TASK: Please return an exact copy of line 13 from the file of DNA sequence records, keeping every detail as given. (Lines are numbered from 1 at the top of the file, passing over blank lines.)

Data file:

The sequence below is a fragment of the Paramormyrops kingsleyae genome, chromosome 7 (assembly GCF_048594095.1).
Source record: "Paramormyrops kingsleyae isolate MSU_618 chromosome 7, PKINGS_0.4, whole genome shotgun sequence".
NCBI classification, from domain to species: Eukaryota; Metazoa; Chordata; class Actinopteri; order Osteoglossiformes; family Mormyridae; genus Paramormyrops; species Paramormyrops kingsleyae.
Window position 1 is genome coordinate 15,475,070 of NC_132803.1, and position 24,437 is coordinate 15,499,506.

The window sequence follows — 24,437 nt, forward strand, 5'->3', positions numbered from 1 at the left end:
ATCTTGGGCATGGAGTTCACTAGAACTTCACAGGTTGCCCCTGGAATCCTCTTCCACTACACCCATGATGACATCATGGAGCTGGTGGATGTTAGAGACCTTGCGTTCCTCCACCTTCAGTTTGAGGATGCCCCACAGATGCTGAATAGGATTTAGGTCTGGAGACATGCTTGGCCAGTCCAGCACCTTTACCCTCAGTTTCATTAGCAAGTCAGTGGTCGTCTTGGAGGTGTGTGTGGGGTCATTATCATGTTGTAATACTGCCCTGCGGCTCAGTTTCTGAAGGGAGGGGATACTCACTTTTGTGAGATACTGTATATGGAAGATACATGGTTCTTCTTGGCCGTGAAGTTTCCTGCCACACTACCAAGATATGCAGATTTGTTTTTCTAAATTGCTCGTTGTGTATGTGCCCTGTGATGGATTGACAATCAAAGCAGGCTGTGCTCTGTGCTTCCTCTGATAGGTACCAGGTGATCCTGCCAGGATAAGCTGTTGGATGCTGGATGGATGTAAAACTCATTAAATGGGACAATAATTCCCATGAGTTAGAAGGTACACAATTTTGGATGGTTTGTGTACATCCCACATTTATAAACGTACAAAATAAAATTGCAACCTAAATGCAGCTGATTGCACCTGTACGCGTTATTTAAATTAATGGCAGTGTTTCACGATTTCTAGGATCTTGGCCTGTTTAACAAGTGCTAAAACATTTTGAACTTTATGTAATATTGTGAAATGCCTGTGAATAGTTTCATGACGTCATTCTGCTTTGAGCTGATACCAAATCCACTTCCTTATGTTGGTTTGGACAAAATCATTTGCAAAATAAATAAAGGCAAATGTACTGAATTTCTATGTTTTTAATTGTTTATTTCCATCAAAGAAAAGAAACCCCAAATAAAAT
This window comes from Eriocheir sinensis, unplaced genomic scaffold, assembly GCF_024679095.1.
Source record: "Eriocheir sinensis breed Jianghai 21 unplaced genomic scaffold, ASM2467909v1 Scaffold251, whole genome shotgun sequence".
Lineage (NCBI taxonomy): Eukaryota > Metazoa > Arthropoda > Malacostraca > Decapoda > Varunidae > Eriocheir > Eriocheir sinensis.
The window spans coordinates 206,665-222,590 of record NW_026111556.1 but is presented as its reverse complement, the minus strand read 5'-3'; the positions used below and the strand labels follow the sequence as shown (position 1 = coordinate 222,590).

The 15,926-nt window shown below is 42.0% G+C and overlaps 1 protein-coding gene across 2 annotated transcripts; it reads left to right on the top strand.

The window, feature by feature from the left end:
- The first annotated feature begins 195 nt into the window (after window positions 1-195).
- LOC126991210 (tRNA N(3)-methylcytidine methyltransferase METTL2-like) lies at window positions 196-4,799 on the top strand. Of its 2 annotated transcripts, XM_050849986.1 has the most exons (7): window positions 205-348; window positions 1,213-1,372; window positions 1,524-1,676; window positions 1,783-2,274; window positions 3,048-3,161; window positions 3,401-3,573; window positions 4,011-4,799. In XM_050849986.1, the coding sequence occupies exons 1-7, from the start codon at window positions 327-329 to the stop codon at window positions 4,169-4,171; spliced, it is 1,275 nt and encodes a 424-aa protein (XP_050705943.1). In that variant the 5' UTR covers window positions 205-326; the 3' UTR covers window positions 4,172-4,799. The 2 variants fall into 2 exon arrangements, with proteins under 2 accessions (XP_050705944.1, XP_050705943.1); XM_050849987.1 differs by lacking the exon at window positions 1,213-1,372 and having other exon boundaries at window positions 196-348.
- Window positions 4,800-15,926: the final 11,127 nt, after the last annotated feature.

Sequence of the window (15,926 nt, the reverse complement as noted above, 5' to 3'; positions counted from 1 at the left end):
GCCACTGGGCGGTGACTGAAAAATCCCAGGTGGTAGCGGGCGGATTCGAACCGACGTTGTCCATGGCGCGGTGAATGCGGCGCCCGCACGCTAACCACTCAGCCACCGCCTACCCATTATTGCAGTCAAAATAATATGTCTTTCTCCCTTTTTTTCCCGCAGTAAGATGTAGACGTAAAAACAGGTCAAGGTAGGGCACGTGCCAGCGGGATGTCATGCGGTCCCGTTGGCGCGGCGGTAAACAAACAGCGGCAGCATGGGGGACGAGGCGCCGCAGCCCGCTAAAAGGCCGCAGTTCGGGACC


- The first annotated feature begins 195 nt into the window (after window positions 1-195).